Viking Economics by George Lakey
Review by N. Moran
Ever wonder what society will look like for our children and grandchildren? Will we all have health care in 10 years? Or will we still have a dysfunctional healthcare system that privileges those with the money to pay, and is a gift to the insurance industry? How about our higher educational system: Will we increasingly send our students into lifelong debt? Or will we move to invest in our greatest resource, our young people, and offer them a chance to really make their best contribution? And how about the big banks; will they continue to siphon our wealth into the coffers of the richest few?
Or will we be able to do what the Nordic countries have done, and whip the banks into submission, so that the economy serves the needs of its people? We could then use our wealth to offer National Improved Medicare for All and free quality education, we could use our wealth to support the growing cooperative model of non-exploitative businesses, and at the same time, we could protect the environment from further degradation.
Well-known activist, professor and author, George Lakey, in his latest book, Viking Economics, examines how this not only can be done, but actually has been done in countries such as Norway, Denmark, Sweden and Iceland. By all standards of quality of life, these countries fare better than we do in the U.S. Universal programs (such as those that care for the elderly, offer parental leave, living wages and one-month annual vacations) have buy-in from everyone, especially the working and middle-classes. These programs are supported by the majority of people because they are not means-tested subsidies for the poor, they are for everyone – so everyone supports them. These countries value full employment, high productivity, and a high standard of living for all.
Lakey’s coverage of Norwegian and Swedish history clarifies that none of what these countries have was handed to them gratis. Much as the working class in the U.S. fought for an end to child labor, for an 8-hour day, social security, and other rights and benefits, the working classes of the Scandinavian countries also had to wage many nonviolent direct action campaigns over the last century and a half to get where they are today. The difference between their countries and ours is that they continued their fight for a more just and equal society, whereas we have largely retreated from the agenda set by the working class struggles of the first half of the last century. Where they continue to go on the offensive, we have largely moved to a defensive mode, trying to protect gains won in the past.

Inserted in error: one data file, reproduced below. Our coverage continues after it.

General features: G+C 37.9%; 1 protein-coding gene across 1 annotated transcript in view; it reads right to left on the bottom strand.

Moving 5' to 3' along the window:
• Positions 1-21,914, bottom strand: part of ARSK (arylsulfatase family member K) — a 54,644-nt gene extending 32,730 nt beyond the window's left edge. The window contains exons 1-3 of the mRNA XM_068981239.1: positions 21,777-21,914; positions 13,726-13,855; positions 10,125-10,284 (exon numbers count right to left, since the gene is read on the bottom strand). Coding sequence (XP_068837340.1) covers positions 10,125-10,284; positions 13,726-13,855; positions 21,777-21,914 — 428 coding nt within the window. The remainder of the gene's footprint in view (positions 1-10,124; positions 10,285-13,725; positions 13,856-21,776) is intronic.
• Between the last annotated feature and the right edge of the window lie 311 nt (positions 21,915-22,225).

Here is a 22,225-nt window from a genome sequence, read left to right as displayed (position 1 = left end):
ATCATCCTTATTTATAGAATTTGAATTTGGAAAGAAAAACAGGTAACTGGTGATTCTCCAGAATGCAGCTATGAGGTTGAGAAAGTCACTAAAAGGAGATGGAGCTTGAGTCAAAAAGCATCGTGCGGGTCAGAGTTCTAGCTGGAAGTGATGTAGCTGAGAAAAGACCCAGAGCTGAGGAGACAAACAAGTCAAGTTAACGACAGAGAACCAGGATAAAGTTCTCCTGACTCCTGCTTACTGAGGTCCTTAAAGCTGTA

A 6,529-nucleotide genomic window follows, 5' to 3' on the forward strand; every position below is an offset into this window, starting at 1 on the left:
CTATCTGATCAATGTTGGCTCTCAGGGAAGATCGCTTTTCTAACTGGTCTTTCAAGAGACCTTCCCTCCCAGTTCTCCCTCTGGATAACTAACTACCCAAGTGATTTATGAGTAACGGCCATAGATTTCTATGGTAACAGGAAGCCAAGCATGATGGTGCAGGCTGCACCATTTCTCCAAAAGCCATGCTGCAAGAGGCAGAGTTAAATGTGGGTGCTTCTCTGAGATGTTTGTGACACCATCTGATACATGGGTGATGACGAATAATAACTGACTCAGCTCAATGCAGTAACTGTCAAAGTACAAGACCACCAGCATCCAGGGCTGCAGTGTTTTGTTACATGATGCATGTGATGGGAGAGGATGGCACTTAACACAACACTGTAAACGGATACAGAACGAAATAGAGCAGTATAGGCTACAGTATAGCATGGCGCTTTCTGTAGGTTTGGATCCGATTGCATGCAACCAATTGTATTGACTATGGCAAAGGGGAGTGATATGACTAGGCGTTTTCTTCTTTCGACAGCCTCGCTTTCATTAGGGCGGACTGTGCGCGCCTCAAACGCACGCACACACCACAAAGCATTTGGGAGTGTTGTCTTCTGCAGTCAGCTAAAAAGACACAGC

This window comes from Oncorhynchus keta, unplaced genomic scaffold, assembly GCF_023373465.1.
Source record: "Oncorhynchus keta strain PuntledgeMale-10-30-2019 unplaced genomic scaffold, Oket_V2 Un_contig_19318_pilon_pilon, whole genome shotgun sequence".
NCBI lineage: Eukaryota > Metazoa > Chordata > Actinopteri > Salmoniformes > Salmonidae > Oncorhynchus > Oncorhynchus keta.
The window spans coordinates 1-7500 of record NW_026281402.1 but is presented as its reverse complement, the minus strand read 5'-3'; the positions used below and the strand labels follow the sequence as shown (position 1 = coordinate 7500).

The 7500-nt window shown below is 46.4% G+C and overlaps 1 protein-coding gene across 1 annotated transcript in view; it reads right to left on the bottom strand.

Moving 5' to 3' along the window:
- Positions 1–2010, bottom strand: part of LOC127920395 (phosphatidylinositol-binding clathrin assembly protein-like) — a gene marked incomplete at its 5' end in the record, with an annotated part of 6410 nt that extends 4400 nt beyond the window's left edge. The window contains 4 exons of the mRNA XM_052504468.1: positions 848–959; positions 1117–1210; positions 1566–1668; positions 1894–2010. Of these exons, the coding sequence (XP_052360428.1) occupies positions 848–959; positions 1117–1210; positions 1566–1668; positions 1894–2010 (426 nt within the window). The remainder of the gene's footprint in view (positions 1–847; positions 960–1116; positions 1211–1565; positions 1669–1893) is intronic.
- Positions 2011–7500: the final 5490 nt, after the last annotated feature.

It helps to take a step back from our daily politics and our daily struggles, as we can do in a book club discussion, and look at the vision we have for our future society. To see how other countries have built – and continue to build – better societies is an inspiration. The chapter on Iceland’s handling of its banking crisis draws a sharp contrast to the way the Bush and Obama administrations handed our 2008 banking crisis over to Goldman Sachs and J.P. Morgan to solve. While Iceland’s collapse was arguably worse than our own, people stayed in their homes, the government expanded the social safety net and let the biggest banks go bust. The population as a whole felt an uptick in their sense of well-being. That result stands in sharp contrast to the ongoing foreclosures – with the resulting rise in homelessness – here in the U.S.
So, when we wonder what our society will look like for our children and grandchildren, we could look at countries who are heading in a different direction than the one our largest corporations and banks have in mind. We can also look at our rich history of experience with people power, including civil resistance, nonviolent struggles, boycotts, occupy, strikes and demonstrations. Since our struggles of the 30’s and 60’s, we have learned much about grassroots organizing. But unlike those past years, when we were offered options, when we experienced growing prosperity, and the government still had some legitimacy, we are now faced with a system which increasingly cannot provide for the basic needs of its citizens. Then, the alternative economic designs were made to seem scary; now the Nordic Model shows us that healthcare for all, business coops, caring for the environment, childcare, public pensions, public transportation and free public education for all ages, can be a reality. Countries like Norway, Sweden and Iceland are the best places to grow old, where there is no fear of hunger, homelessness or lack of medications. Isn’t it time we gave it a try?